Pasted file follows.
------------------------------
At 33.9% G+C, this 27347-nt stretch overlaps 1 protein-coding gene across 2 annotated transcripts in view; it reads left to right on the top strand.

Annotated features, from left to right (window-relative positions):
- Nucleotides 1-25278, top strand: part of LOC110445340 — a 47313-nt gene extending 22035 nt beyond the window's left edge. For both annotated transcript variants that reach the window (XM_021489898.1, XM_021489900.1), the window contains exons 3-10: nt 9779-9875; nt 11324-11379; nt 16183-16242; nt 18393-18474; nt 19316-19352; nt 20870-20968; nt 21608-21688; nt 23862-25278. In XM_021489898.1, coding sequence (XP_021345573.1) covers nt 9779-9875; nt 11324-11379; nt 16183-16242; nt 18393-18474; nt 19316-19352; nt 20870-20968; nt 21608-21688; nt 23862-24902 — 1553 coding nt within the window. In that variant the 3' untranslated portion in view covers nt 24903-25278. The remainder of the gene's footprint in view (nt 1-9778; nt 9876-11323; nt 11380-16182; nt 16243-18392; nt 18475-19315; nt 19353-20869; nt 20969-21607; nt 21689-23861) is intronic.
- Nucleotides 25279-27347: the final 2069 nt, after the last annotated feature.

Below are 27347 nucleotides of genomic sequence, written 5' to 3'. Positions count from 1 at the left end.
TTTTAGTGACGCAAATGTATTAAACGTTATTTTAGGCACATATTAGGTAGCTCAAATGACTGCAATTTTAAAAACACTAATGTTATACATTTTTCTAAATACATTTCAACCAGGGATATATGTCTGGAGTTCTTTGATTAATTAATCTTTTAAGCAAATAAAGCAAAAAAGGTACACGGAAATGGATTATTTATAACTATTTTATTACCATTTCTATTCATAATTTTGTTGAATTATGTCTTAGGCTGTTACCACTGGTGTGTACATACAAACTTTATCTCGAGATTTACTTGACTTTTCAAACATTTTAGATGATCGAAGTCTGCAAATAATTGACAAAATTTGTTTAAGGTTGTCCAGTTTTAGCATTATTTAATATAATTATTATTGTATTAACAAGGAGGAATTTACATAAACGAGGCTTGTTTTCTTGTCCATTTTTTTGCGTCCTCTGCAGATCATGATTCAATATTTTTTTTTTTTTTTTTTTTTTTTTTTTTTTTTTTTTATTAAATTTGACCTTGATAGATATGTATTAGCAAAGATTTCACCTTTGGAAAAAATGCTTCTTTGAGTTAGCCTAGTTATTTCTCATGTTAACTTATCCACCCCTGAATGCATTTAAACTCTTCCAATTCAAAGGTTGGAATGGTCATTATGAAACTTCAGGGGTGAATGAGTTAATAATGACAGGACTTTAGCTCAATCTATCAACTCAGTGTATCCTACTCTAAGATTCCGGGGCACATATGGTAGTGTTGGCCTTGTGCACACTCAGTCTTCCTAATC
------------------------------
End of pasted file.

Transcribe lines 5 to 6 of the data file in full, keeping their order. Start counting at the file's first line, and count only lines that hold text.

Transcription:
Below are 27347 nucleotides of genomic sequence, written 5' to 3'. Positions count from 1 at the left end.
TTTTAGTGACGCAAATGTATTAAACGTTATTTTAGGCACATATTAGGTAGCTCAAATGACTGCAATTTTAAAAACACTAATGTTATACATTTTTCTAAATACATTTCAACCAGGGATATATGTCTGGAGTTCTTTGATTAATTAATCTTTTAAGCAAATAAAGCAAAAAAGGTACACGGAAATGGATTATTTATAACTATTTTATTACCATTTCTATTCATAATTTTGTTGAATTATGTCTTAGGCTGTTACCACTGGTGTGTACATACAAACTTTATCTCGAGATTTACTTGACTTTTCAAACATTTTAGATGATCGAAGTCTGCAAATAATTGACAAAATTTGTTTAAGGTTGTCCAGTTTTAGCATTATTTAATATAATTATTATTGTATTAACAAGGAGGAATTTACATAAACGAGGCTTGTTTTCTTGTCCATTTTTTTGCGTCCTCTGCAGATCATGATTCAATATTTTTTTTTTTTTTTTTTTTTTTTTTTTTTTTTTTTTATTAAATTTGACCTTGATAGATATGTATTAGCAAAGATTTCACCTTTGGAAAAAATGCTTCTTTGAGTTAGCCTAGTTATTTCTCATGTTAACTTATCCACCCCTGAATGCATTTAAACTCTTCCAATTCAAAGGTTGGAATGGTCATTATGAAACTTCAGGGGTGAATGAGTTAATAATGACAGGACTTTAGCTCAATCTATCAACTCAGTGTATCCTACTCTAAGATTCCGGGGCACATATGGTAGTGTTGGCCTTGTGCACACTCAGTCTTCCTAATC